Rebecca Giggs is an award-winning author from Perth, Australia.
Rebecca writes about how people feel toward animals in a time of ecological crisis and technological change.
Her debut nonfiction book, Fathoms: The World in the Whale, came out in 2020 with Simon & Schuster (US), and Scribe (Aus/UK). In the US Fathoms was awarded the prestigious 2021 Andrew Carnegie Medal for Excellence in Nonfiction. The book also listed as a finalist in the Kirkus Prize and the PEN/E.O. Wilson Literary Science Writing Award. In Australia, Fathoms won the 2020 Mark and Evette Moran Nib Prize for Literature, and the Royal Zoological Society's Whitley Award for Popular Zoology — and it was included on shortlists for the 2021 Stella Prize, and the WA Premier's Prize for an Emerging Writer.
Rebecca's essays and articles have appeared in Best Australian Science Writing and Best Australian Essays, as well as in The Atlantic, Granta, The New York Times Magazine, and Griffith Review. Her topics span jellyfish
swarms, how sea-turtles fare in heatwaves, the history of leeches as weather prediction devices, and whether cows have friends.
The unceded, sovereign lands Rebecca principally writes on, in Australia, are within the Whadjuk region of Noongar country — land that is, and always was, Aboriginal.
The Australia Council for the Arts, the Department of Culture and the Arts (WA), and the Copyright Agency Limited have provided support for some of the creative projects that appear on this website.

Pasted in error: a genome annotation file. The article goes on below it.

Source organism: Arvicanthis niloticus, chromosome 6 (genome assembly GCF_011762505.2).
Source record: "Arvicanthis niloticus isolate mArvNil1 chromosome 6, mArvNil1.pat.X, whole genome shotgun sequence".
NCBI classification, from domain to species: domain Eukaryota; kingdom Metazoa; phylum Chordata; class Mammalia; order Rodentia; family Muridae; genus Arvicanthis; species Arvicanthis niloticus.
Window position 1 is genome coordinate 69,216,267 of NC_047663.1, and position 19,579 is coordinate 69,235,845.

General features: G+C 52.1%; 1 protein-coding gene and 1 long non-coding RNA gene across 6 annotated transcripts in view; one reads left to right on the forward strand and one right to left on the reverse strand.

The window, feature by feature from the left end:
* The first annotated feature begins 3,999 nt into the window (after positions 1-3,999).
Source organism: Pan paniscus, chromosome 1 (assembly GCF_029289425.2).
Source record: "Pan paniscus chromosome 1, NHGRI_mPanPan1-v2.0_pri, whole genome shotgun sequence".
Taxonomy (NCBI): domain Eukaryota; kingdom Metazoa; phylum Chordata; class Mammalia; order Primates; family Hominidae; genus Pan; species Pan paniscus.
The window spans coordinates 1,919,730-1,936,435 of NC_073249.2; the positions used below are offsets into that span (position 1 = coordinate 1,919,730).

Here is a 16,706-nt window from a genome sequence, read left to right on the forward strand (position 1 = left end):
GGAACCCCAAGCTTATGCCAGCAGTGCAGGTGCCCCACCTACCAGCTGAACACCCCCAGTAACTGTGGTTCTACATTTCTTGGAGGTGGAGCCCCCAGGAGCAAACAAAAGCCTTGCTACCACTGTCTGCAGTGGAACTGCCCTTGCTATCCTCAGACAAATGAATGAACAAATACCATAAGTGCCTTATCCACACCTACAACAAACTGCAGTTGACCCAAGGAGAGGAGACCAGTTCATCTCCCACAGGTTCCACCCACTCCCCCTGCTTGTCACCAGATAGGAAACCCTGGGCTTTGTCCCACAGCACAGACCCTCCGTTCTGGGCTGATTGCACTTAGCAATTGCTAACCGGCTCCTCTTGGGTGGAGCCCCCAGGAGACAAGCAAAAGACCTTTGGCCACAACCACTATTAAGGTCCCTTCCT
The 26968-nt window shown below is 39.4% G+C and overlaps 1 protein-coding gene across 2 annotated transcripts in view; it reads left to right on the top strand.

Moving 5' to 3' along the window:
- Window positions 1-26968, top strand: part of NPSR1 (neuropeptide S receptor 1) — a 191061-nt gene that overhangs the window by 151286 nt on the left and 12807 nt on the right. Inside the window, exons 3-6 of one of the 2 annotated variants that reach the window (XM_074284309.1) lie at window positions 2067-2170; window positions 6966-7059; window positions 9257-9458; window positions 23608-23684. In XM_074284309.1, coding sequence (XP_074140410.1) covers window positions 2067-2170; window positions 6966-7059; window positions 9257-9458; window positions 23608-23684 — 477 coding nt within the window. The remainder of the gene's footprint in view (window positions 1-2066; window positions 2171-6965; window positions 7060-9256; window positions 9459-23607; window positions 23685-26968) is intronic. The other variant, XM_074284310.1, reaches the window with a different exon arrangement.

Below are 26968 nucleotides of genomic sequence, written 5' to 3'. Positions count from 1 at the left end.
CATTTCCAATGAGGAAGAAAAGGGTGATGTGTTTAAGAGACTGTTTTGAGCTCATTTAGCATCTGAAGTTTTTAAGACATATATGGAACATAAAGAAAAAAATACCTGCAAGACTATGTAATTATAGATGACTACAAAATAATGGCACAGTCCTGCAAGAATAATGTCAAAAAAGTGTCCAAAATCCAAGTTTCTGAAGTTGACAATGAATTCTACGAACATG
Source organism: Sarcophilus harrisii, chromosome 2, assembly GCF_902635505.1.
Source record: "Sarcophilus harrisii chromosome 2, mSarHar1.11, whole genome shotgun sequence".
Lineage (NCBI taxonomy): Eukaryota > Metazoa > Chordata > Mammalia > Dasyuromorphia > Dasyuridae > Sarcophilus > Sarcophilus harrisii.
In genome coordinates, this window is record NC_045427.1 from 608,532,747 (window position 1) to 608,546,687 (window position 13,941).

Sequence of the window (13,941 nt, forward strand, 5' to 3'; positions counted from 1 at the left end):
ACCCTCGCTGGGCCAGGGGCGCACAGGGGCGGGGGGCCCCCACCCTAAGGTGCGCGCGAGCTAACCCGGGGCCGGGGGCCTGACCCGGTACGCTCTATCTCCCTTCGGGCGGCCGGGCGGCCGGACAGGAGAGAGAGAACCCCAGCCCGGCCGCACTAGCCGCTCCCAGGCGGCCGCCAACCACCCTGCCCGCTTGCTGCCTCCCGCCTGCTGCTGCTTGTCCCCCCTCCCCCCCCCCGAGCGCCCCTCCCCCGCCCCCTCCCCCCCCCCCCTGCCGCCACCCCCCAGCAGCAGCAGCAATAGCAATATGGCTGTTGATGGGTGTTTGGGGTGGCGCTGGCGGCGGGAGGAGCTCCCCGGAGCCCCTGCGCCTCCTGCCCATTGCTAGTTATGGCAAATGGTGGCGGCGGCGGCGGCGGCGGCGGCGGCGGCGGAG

“There is a kind of hauntedness in wild animals today: a spectre related to environmental change ... Our fear is that the unseen spirits that move in them are ours.”
When writer Rebecca Giggs encountered a humpback whale stranded on her local beachfront in Australia, she began to wonder how the lives of whales reflect the condition of our oceans. Fathoms: The World in the Whale blends natural history, philosophy, and science to explore: How do whales experience ecological change? How has whale culture been both understood and altered by human technology? What can observing whales teach us about the complexity, splendour, and fragility of life?
In Fathoms, we learn about whales so rare they have never been named, whale songs that sweep across hemispheres in annual waves of popularity, and whales that have modified the chemical composition of our planet’s atmosphere. We travel to Japan to board the ships that hunt whales and delve into the deepest seas to discover how plastic pollution pervades our earth’s undersea environment.
In the spirit of Rachel Carson and Rebecca Solnit, Giggs gives us a vivid exploration of the natural world even as she addresses what it means to write about nature at a time of environmental crisis. With depth and clarity, Giggs outlines the challenges we face as we attempt to understand the perspectives of other living beings, and our own place on an evolving planet. Evocative and inspiring, Fathoms marks the arrival of an essential new voice.
New York Times Bestselling author of On Trails: An Exploration
A work of bright and careful genius.
For Rebecca's agent, please contact Bonnie Nadell
Tel: 310. 860. 9605 | firstname.lastname@example.org
For US media requests, please contact Anne Tate Pearce at Simon & Schuster
For UK media requests, please contact Sarah Braybrook at Scribe UK
Tel: +44 (0)20 34054218 |
For Australian media requests, please contact Cora Roberts at Scribe Australia
Tel: +61 3 9388 8780 |
Please note, I cannot assist with academic assignments. I limit the time I spend on email, so I may not get to answer all inquiries — apologies.